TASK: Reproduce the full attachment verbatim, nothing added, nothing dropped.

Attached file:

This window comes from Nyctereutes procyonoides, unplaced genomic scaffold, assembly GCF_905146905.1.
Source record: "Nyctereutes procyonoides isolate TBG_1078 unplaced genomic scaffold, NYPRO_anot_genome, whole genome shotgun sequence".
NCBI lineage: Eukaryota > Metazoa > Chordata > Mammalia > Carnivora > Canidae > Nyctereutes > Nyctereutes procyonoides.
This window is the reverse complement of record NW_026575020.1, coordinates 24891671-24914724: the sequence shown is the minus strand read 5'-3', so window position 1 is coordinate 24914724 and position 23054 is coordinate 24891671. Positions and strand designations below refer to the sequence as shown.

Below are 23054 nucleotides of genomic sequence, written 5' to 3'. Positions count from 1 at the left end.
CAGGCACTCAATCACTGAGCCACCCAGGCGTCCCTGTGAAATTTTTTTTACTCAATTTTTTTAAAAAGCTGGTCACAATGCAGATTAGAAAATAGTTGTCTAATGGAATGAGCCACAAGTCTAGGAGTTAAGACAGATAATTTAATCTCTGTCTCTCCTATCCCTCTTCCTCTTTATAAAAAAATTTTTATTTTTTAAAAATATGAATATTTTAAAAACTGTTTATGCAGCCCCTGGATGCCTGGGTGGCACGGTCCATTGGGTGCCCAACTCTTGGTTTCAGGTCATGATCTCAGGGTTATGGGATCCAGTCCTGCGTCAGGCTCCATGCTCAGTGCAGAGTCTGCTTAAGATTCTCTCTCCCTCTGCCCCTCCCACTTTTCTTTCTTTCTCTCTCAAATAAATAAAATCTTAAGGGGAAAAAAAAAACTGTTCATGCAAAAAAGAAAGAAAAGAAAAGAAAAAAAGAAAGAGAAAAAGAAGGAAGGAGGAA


This window comes from Nyctereutes procyonoides, unplaced genomic scaffold, assembly GCF_905146905.1.
Source record: "Nyctereutes procyonoides isolate TBG_1078 unplaced genomic scaffold, NYPRO_anot_genome, whole genome shotgun sequence".
NCBI lineage: Eukaryota > Metazoa > Chordata > Mammalia > Carnivora > Canidae > Nyctereutes > Nyctereutes procyonoides.
This window is the reverse complement of record NW_026575020.1, coordinates 24891671-24914724: the sequence shown is the minus strand read 5'-3', so window position 1 is coordinate 24914724 and position 23054 is coordinate 24891671. Positions and strand designations below refer to the sequence as shown.

Below are 23054 nucleotides of genomic sequence, written 5' to 3'. Positions count from 1 at the left end.
CAGGCACTCAATCACTGAGCCACCCAGGCGTCCCTGTGAAATTTTTTTTACTCAATTTTTTTAAAAAGCTGGTCACAATGCAGATTAGAAAATAGTTGTCTAATGGAATGAGCCACAAGTCTAGGAGTTAAGACAGATAATTTAATCTCTGTCTCTCCTATCCCTCTTCCTCTTTATAAAAAAATTTTTATTTTTTAAAAATATGAATATTTTAAAAACTGTTTATGCAGCCCCTGGATGCCTGGGTGGCACGGTCCATTGGGTGCCCAACTCTTGGTTTCAGGTCATGATCTCAGGGTTATGGGATCCAGTCCTGCGTCAGGCTCCATGCTCAGTGCAGAGTCTGCTTAAGATTCTCTCTCCCTCTGCCCCTCCCACTTTTCTTTCTTTCTCTCTCAAATAAATAAAATCTTAAGGGGAAAAAAAAAACTGTTCATGCAAAAAAGAAAGAAAAGAAAAGAAAAAAAGAAAGAGAAAAAGAAGGAAGGAGGAA